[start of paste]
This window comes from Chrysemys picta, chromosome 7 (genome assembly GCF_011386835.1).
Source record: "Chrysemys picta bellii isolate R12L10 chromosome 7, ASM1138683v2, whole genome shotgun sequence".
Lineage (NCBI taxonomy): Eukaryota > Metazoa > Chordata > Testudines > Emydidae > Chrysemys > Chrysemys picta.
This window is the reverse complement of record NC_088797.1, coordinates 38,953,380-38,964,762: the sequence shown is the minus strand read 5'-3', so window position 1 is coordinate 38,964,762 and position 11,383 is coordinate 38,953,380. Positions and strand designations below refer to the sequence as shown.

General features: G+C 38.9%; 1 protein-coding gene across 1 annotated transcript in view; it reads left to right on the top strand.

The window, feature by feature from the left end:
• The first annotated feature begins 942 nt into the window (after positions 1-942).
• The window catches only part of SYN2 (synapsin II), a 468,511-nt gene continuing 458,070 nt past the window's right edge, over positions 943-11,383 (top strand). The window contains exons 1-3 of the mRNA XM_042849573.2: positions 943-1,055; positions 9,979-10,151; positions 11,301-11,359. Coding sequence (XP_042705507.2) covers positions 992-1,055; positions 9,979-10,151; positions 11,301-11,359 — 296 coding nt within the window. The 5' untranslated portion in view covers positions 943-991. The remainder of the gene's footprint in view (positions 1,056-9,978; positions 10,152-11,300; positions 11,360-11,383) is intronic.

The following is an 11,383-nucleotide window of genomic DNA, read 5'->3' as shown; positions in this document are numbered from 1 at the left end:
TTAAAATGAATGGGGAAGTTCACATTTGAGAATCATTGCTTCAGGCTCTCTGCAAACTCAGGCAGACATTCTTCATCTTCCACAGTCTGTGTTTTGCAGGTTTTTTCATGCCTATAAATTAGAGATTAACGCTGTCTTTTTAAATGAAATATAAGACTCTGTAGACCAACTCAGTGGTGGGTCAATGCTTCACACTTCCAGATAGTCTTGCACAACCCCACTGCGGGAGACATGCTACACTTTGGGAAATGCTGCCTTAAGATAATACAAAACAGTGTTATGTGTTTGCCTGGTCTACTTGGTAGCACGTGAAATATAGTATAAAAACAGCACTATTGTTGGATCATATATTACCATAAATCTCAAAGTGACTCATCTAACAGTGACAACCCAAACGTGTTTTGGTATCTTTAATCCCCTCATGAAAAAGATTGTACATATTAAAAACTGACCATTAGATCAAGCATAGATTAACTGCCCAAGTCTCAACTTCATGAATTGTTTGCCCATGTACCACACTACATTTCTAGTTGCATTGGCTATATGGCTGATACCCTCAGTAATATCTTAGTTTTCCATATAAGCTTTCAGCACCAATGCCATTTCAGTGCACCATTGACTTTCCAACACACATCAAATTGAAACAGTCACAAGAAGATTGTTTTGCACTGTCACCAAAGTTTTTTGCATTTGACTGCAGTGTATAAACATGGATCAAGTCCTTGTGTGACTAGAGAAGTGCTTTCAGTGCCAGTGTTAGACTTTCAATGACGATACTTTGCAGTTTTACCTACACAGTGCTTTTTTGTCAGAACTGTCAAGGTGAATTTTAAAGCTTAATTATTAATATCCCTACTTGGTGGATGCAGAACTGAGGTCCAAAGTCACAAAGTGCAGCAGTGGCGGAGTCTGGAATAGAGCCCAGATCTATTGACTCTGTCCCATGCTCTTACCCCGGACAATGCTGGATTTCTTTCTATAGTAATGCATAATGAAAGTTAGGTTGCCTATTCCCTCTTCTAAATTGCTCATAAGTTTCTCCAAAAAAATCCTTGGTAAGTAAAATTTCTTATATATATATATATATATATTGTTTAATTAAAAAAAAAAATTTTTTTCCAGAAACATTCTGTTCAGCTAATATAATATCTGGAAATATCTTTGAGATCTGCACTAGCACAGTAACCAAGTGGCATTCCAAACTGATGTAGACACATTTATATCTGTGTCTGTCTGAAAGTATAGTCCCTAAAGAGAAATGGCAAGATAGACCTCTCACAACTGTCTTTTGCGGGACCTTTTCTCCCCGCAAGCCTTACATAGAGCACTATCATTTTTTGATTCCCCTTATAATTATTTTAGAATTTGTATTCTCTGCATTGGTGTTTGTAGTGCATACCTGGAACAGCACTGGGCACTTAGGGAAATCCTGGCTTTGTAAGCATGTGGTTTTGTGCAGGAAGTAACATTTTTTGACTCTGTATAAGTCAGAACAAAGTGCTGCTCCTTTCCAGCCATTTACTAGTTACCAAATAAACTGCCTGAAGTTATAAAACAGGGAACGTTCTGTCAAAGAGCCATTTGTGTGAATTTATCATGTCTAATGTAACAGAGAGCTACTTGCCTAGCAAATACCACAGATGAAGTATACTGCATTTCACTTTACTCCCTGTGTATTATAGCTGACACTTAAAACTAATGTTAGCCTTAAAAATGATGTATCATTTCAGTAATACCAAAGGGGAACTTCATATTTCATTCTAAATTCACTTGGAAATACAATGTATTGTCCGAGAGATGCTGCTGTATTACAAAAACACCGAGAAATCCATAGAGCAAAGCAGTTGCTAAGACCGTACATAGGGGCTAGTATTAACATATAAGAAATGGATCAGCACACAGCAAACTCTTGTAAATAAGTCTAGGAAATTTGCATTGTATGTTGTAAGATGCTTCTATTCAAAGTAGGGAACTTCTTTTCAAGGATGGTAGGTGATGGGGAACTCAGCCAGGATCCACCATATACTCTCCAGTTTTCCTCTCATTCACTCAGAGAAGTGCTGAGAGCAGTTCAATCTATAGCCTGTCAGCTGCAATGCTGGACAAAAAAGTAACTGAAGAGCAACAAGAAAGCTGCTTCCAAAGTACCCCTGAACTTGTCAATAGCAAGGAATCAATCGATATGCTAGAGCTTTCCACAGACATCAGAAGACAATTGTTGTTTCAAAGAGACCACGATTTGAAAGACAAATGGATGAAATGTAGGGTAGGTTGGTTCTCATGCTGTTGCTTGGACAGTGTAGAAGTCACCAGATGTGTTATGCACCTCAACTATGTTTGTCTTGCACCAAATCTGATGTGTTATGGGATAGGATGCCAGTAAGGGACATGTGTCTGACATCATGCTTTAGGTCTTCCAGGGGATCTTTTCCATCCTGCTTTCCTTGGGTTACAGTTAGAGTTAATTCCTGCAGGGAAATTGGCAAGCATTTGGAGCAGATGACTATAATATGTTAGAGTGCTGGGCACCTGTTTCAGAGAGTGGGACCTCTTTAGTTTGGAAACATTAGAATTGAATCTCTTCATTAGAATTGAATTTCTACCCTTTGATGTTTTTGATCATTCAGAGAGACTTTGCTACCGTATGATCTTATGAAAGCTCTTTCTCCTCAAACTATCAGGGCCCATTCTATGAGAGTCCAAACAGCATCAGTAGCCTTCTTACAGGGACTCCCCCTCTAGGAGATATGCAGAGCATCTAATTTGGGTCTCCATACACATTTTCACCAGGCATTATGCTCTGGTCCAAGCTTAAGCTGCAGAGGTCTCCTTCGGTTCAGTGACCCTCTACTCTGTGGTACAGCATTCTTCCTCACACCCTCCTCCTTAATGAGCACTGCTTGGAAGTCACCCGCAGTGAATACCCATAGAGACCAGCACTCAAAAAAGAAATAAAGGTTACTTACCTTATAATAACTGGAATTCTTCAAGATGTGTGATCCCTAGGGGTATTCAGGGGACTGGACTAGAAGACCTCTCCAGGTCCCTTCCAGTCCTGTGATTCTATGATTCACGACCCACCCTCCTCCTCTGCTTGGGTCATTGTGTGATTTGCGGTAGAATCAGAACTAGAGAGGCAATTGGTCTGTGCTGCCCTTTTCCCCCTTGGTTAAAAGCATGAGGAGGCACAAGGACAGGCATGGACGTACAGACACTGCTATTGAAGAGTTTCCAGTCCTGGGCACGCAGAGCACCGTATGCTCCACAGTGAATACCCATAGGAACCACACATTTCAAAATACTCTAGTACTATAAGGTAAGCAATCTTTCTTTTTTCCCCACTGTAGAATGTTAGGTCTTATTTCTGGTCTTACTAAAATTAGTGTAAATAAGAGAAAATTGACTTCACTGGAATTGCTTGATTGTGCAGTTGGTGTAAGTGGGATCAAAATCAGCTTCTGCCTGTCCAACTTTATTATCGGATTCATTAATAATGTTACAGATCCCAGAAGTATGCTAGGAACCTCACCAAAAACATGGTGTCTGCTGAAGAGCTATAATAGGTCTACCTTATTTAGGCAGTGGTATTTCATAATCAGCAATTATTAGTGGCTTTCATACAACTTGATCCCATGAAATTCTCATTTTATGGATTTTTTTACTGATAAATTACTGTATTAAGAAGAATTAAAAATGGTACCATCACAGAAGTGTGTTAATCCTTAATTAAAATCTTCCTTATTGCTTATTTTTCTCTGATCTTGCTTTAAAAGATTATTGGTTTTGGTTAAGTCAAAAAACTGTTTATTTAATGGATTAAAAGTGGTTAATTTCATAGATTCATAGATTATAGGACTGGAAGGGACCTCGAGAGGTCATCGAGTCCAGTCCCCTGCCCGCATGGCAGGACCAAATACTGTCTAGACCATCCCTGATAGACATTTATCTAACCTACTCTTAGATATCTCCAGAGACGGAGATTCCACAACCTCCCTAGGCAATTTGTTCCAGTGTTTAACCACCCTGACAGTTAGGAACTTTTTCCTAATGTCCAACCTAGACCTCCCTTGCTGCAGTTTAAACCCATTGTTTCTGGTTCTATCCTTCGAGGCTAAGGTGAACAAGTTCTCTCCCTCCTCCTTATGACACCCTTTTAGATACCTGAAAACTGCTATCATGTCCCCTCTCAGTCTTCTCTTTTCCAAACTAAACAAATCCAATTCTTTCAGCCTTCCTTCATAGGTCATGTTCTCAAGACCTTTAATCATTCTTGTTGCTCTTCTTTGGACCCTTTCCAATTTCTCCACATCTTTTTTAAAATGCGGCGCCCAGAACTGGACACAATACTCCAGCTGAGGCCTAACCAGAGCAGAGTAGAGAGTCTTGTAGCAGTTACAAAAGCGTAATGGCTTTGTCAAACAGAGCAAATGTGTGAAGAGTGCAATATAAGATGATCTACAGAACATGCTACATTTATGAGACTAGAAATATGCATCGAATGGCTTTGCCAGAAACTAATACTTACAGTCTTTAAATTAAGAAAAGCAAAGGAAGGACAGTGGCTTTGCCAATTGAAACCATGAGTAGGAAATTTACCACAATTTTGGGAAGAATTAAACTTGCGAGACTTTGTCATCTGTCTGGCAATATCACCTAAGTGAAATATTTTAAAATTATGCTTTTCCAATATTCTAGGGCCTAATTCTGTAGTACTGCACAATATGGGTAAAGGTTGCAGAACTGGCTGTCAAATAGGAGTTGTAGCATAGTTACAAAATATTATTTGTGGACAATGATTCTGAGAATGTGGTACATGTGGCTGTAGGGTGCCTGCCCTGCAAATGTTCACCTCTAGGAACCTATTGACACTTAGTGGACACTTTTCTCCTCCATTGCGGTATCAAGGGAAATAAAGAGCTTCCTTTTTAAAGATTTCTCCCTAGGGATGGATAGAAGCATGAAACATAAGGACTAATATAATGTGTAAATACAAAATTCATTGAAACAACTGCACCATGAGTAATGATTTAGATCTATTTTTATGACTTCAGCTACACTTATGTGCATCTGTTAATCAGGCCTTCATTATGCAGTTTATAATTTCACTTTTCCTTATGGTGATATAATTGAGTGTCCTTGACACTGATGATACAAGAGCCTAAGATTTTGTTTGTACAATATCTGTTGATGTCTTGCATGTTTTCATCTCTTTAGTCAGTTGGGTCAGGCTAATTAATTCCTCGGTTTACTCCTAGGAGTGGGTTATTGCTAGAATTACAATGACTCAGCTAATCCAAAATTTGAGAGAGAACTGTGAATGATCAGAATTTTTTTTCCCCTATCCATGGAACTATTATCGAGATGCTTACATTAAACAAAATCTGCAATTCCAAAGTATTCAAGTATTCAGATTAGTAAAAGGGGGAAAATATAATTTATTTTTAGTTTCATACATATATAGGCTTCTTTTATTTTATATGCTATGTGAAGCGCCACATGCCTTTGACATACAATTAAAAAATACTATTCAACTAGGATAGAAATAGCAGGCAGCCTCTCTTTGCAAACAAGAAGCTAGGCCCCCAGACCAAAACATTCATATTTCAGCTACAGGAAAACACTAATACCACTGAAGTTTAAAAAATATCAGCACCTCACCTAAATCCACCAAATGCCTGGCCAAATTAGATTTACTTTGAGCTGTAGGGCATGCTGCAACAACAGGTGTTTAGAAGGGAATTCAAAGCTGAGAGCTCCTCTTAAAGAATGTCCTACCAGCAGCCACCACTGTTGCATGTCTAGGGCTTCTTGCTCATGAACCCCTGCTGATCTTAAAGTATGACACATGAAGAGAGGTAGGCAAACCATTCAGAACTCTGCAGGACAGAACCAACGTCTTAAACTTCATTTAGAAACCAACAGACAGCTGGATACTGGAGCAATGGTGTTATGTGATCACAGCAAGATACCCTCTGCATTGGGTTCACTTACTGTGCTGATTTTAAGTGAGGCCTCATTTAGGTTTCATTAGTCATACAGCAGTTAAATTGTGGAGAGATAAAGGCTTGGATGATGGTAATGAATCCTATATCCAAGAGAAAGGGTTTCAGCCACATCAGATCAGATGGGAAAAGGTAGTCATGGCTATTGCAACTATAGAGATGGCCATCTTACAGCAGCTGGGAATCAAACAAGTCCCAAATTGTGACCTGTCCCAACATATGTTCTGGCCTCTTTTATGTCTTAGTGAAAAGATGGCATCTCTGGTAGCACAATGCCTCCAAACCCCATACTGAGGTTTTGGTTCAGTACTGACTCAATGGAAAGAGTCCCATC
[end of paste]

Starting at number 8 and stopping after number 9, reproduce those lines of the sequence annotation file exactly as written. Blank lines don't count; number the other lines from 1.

• The window catches only part of SYN2 (synapsin II), a 468,511-nt gene continuing 458,070 nt past the window's right edge, over positions 943-11,383 (top strand). The window contains exons 1-3 of the mRNA XM_042849573.2: positions 943-1,055; positions 9,979-10,151; positions 11,301-11,359. Coding sequence (XP_042705507.2) covers positions 992-1,055; positions 9,979-10,151; positions 11,301-11,359 — 296 coding nt within the window. The 5' untranslated portion in view covers positions 943-991. The remainder of the gene's footprint in view (positions 1,056-9,978; positions 10,152-11,300; positions 11,360-11,383) is intronic.

The following is an 11,383-nucleotide window of genomic DNA, read 5'->3' as shown; positions in this document are numbered from 1 at the left end: